6 points, SCA Band 2, 0.125 EFTSL
Undergraduate - Unit
Refer to the specific census and withdrawal dates for the semester(s) in which this unit is offered.
- Second semester 2019 (On-campus)
One of, , MOL2011, MOL2022, , or or
The course will give students an advanced understanding of protein structure-function in the context of human disease. Major themes relate the various levels of protein structure to their wide ranging functions, introduce modern techniques used in the analysis of structure and function, and explore the rapidly developing area of protein-related biotechnologies and drug design. Topics to be covered include examples of aberrations in protein structure that lead to alteration in function in a variety of biological contexts, emphasizing disease. Additionally the use of bioinformatics in aiding our understanding of protein sequence, structure and function will be highlighted.
On completion of this unit students will be able to:
- Describe the relationship between protein sequence, structure and function and relate this to specific examples in human health and disease;
- Explain how proteins fold to their correct three dimensional shape and how this process may go wrong and cause disease;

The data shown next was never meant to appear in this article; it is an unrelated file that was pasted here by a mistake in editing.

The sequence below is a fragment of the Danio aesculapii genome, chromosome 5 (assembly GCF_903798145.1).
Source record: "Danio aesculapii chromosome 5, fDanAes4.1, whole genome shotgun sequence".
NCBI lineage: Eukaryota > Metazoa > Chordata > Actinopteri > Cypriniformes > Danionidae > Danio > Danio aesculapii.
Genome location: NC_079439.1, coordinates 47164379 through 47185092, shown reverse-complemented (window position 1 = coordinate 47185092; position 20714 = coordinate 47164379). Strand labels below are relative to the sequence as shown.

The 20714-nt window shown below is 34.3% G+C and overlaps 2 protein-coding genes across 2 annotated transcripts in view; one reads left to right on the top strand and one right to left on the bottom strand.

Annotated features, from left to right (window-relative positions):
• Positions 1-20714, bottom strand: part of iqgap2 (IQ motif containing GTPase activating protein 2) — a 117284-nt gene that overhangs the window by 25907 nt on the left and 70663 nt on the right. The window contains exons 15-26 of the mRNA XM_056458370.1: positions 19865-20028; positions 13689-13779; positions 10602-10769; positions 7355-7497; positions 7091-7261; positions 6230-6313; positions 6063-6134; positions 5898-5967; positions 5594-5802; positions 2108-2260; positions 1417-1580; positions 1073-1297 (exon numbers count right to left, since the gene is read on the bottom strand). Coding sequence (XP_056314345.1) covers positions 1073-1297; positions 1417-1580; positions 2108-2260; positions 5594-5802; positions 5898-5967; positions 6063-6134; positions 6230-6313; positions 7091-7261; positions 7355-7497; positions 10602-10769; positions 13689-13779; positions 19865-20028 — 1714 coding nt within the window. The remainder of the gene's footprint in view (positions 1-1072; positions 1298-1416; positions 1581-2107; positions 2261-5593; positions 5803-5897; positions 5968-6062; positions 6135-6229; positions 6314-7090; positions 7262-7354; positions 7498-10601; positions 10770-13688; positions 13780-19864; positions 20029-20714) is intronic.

- Illustrate how NMR and X-ray crystallography are used to determine the structure of a peptide or protein;
- Critically analyse how our understanding of proteins contributes to biotechnology and medicine, in particular comment on the contribution of protein engineering and proteomics to these fields;
- Describe the use of fluorescent proteins as tools for characterising the role of proteins in vivo;
- Apply experimental techniques and methodologies to determine the structure and function of an unknown protein.
Examination (2 hours): 60% (Hurdle)
Practical theory test: 10% (Hurdle)
Practicals: 30% (Hurdle)
This unit is subject to the Hurdle and Threshold Standards policiesHurdle and Threshold Standards policies (http://www.med.monash.edu.au/policies/assessment-policy-2017.html) of the Faculty of Medicine, Nursing & Health Sciences.
- Two hours of lectures and four hours of laboratory or tutorial sessions per week
See also Unit timetable information